Written by Evan Daugherty and Vanessa Taylor
Directed by Neil Burger
The price of movie stardom in the 21st century for young women involves headlining a big-budget young-adult-novel adaptation; so now, it’s time for Shailene Woodley to prove her mettle against peers like Kristen Stewart and Jennifer Lawrence. With her past work in films like The Descendants and The Spectacular Now, it’s not at all surprising that she is the best part of her version of Twilight or The Hunger Games, a film called Divergent. Perhaps it’s fitting that Divergent feels like something of a stew made up of ingredients of past YA fantasy/sci-fi novels, but outside of Woodley’s typically emotionally charged performance, there’s not much here that’s particularly memorable.
Based on the Veronica Roth novel, Divergent takes place in a futuristic Chicago after a massive war that shook up the remainder of humanity. Now, people live in five factions: Dauntless, Amity, Candor, Erudite, and Abnegation. As the film opens, it’s time for Beatrice Prior (Woodley) and her brother Caleb (Ansel Elgort) to both take a test placing them in a specific faction as well as to make their final choice (which is allowed to be a different result from that of the test). Beatrice finds out, to her surprise, that she tests as Divergent—she fits into multiple categories, not just one. This is, unfortunately, a big red flag to the powers that be, who are afraid of any multidimensional characters floating about. Beatrice attempts to hide this fact, which becomes more challenging when she chooses to be placed among the ultra-brave Dauntless group and has to prove that she belongs with her tougher, more physically fit peers.
There is, of course, a greater threat to the final remnants of humanity than Beatrice (who rechristens herself Tris when she arrives with the Dauntless group) figuring out what group she best fits into: the leader of the Erudite group (Kate Winslet) has plans to overtake the government and wipe out the Abnegation faction so she can control everyone. Unfortunately, the majority of Divergent focuses solely on Tris’ growth within Dauntless and her increasing attraction to her trainer (Theo James), neither of which are nearly as compelling as they should be. Divergent runs just about 140 minutes, and most of the first 2 hours is dedicated to Tris’ journey as a person before veering into a straightforward action narrative about rebelling against the totalitarian state and bringing it down from the inside. The latter section would work a great deal better if the adaptation, by screenwriters Evan Daugherty and Vanessa Taylor, didn’t skimp on the world-building. (Though the first 20 or so minutes, especially, is exposition-heavy, and artlessly so.)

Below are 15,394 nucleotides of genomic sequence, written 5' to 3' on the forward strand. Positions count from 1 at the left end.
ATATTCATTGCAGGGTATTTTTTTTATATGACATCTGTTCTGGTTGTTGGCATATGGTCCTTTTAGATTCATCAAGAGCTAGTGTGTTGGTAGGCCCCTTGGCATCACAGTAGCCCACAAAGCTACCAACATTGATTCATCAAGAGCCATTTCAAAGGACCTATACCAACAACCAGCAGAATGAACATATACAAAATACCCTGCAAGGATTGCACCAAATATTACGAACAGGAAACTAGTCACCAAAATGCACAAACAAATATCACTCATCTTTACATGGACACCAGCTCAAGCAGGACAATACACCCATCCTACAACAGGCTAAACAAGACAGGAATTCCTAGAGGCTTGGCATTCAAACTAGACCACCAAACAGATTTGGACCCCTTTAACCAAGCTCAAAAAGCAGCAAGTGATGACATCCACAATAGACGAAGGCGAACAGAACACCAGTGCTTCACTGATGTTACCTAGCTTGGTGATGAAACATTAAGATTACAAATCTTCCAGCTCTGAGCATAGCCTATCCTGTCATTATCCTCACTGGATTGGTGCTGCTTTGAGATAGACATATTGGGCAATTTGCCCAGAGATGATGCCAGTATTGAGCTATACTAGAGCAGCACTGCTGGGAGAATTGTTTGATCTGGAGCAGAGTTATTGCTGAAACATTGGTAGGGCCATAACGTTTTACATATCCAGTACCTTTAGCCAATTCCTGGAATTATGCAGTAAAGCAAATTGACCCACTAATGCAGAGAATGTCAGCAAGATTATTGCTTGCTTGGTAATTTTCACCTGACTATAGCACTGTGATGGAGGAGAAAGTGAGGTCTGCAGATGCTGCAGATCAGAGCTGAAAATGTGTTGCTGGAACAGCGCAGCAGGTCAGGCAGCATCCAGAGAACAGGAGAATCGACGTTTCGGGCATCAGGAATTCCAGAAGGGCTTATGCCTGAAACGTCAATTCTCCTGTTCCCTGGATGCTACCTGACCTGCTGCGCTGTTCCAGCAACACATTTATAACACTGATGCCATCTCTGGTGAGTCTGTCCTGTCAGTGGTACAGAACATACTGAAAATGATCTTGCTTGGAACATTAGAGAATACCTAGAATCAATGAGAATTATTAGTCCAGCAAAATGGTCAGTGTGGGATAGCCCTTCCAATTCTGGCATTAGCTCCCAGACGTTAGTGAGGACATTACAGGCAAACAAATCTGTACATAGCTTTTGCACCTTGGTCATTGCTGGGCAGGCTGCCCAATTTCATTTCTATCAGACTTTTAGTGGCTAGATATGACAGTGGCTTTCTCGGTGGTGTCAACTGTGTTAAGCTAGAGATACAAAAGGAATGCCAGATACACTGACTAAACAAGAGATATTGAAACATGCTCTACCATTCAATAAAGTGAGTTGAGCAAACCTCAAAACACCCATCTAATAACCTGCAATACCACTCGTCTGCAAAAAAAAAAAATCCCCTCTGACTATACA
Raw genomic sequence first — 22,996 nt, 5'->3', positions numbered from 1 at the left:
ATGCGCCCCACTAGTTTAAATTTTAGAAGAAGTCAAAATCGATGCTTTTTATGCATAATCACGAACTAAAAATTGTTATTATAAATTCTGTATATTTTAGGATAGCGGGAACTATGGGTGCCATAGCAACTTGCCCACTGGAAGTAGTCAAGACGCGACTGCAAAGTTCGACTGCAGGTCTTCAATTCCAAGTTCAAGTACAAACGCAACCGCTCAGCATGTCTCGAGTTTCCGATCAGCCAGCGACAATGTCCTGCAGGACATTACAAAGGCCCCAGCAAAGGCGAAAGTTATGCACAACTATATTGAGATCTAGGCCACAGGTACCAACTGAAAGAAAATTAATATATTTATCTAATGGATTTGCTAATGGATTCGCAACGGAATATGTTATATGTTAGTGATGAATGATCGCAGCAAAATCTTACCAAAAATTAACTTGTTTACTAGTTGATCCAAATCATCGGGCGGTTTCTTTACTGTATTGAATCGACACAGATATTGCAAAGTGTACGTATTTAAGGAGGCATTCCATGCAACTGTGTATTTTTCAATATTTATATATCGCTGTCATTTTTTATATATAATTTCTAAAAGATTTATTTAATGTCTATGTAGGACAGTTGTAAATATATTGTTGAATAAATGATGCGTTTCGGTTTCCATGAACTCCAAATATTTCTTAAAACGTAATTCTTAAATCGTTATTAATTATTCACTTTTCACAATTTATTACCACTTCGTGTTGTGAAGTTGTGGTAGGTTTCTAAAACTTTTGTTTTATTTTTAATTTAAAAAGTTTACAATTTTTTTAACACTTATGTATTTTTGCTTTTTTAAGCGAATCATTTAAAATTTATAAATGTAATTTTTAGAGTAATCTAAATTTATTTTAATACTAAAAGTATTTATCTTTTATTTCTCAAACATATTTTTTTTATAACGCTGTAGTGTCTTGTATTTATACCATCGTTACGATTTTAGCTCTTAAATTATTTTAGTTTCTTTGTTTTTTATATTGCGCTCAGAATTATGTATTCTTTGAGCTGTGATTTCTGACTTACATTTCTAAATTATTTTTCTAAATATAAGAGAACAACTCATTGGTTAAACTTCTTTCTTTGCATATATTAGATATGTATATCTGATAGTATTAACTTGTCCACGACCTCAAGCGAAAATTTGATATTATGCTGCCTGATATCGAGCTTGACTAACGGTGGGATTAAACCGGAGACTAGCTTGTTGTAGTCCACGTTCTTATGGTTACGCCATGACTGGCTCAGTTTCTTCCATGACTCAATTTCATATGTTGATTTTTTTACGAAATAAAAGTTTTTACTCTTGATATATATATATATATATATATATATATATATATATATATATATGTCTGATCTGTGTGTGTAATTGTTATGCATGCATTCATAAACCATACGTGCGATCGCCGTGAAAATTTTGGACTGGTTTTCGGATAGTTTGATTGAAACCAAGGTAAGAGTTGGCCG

Woodley has proven in more prestigious, less mainstream roles, that she has the chops to follow in the footsteps of Lawrence or Stewart, and acquits herself nicely enough here. Tris, as a character, isn’t terribly interesting, but Woodley does her damnedest to reverse that fact. She only gets one truly emotional moment of any serious weight or heft, near the beginning of the third act, but it’s easily the most memorable scene of the film, specifically because of how fiercely the young actress throws herself into the melodrama. Of the rest of the cast, not many stand out, less because they’re untalented and more because they’re all almost entirely written to be one-dimensional. (Arguably, this is intentional, as the ideal person in this dystopia is defined by only one trait. That doesn’t lead to a promising result for the ensemble, however.) Winslet, in far less of the film than should be the case, is fairly icy as the Erudite leader but barely raises the needle in her handful of sequences. Also, there’s, admittedly, a perverse enjoyment in watching Miles Teller here, as a Draco Malfoy-esque Dauntless member who takes specific delight in mocking Tris whenever he can. Anyone who saw him and Woodley ping-pong off each other in last year’s The Spectacular Now may snicker at their now-acrid moments.
Divergent is merely the latest in a long line of young-adult adaptations, coming after such mammoth hits as Twilight, Harry Potter, and The Hunger Games, as well as flops like last year’s The Host. Director Neil Burger hasn’t done much to separate this film visually from the pack, and the story is a mélange of familiar tropes, themes, and concepts that the general hook isn’t quite enough to be memorable. Divergent has but one secret weapon, a lead actress who’s been waiting to break out into full-blown stardom for the past couple years. We’re quickly approaching the moment when Shailene Woodley turns into as close there is to an old-fashioned movie star, if that moment hasn’t already begun. She can comfortably ease back now, knowing that she’s showed her chops in a would-be blockbuster. Would that it was content to be more than just adequate.
— Josh Spiegel